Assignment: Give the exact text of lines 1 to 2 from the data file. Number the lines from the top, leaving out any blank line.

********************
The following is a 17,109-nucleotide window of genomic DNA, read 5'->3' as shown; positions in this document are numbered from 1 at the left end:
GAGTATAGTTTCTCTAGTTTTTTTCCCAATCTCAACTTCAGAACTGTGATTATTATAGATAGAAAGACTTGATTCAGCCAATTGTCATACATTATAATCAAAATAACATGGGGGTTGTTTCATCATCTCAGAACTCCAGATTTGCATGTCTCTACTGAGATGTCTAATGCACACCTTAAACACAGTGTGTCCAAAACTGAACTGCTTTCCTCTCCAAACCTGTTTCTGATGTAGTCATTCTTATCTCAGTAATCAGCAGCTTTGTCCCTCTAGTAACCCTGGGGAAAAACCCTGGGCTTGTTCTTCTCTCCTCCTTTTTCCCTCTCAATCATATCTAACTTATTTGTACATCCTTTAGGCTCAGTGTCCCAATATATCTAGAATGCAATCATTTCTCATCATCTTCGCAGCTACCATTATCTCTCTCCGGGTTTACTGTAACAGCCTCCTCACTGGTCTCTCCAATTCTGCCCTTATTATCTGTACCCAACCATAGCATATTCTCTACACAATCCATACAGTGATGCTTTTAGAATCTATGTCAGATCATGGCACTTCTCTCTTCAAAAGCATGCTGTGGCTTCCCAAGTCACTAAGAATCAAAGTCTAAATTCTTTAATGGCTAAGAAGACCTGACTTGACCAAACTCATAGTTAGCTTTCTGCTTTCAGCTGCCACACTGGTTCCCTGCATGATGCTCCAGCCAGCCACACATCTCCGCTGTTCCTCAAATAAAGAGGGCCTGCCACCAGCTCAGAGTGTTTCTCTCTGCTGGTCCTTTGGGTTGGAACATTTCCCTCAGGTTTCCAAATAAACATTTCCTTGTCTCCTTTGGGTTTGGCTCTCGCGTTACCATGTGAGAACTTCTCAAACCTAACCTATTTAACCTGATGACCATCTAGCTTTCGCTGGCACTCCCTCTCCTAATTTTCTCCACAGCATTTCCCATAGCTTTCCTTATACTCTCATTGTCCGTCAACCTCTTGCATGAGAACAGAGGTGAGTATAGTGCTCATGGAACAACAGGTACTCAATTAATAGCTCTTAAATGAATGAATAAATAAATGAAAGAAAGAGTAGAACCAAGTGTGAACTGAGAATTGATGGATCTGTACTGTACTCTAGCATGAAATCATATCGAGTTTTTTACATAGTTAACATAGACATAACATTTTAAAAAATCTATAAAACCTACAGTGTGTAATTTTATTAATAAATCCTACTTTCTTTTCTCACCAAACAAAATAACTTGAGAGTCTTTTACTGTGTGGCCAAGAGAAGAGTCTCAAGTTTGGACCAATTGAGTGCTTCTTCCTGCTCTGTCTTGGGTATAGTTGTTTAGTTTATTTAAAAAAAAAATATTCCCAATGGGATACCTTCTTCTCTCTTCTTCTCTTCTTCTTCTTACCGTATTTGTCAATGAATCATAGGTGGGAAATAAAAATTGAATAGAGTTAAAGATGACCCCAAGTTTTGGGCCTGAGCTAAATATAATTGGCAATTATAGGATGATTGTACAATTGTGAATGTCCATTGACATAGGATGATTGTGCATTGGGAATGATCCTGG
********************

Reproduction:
The following is a 17,109-nucleotide window of genomic DNA, read 5'->3' as shown; positions in this document are numbered from 1 at the left end:
GAGTATAGTTTCTCTAGTTTTTTTCCCAATCTCAACTTCAGAACTGTGATTATTATAGATAGAAAGACTTGATTCAGCCAATTGTCATACATTATAATCAAAATAACATGGGGGTTGTTTCATCATCTCAGAACTCCAGATTTGCATGTCTCTACTGAGATGTCTAATGCACACCTTAAACACAGTGTGTCCAAAACTGAACTGCTTTCCTCTCCAAACCTGTTTCTGATGTAGTCATTCTTATCTCAGTAATCAGCAGCTTTGTCCCTCTAGTAACCCTGGGGAAAAACCCTGGGCTTGTTCTTCTCTCCTCCTTTTTCCCTCTCAATCATATCTAACTTATTTGTACATCCTTTAGGCTCAGTGTCCCAATATATCTAGAATGCAATCATTTCTCATCATCTTCGCAGCTACCATTATCTCTCTCCGGGTTTACTGTAACAGCCTCCTCACTGGTCTCTCCAATTCTGCCCTTATTATCTGTACCCAACCATAGCATATTCTCTACACAATCCATACAGTGATGCTTTTAGAATCTATGTCAGATCATGGCACTTCTCTCTTCAAAAGCATGCTGTGGCTTCCCAAGTCACTAAGAATCAAAGTCTAAATTCTTTAATGGCTAAGAAGACCTGACTTGACCAAACTCATAGTTAGCTTTCTGCTTTCAGCTGCCACACTGGTTCCCTGCATGATGCTCCAGCCAGCCACACATCTCCGCTGTTCCTCAAATAAAGAGGGCCTGCCACCAGCTCAGAGTGTTTCTCTCTGCTGGTCCTTTGGGTTGGAACATTTCCCTCAGGTTTCCAAATAAACATTTCCTTGTCTCCTTTGGGTTTGGCTCTCGCGTTACCATGTGAGAACTTCTCAAACCTAACCTATTTAACCTGATGACCATCTAGCTTTCGCTGGCACTCCCTCTCCTAATTTTCTCCACAGCATTTCCCATAGCTTTCCTTATACTCTCATTGTCCGTCAACCTCTTGCATGAGAACAGAGGTGAGTATAGTGCTCATGGAACAACAGGTACTCAATTAATAGCTCTTAAATGAATGAATAAATAAATGAAAGAAAGAGTAGAACCAAGTGTGAACTGAGAATTGATGGATCTGTACTGTACTCTAGCATGAAATCATATCGAGTTTTTTACATAGTTAACATAGACATAACATTTTAAAAAATCTATAAAACCTACAGTGTGTAATTTTATTAATAAATCCTACTTTCTTTTCTCACCAAACAAAATAACTTGAGAGTCTTTTACTGTGTGGCCAAGAGAAGAGTCTCAAGTTTGGACCAATTGAGTGCTTCTTCCTGCTCTGTCTTGGGTATAGTTGTTTAGTTTATTTAAAAAAAAAATATTCCCAATGGGATACCTTCTTCTCTCTTCTTCTCTTCTTCTTCTTACCGTATTTGTCAATGAATCATAGGTGGGAAATAAAAATTGAATAGAGTTAAAGATGACCCCAAGTTTTGGGCCTGAGCTAAATATAATTGGCAATTATAGGATGATTGTACAATTGTGAATGTCCATTGACATAGGATGATTGTGCATTGGGAATGATCCTGG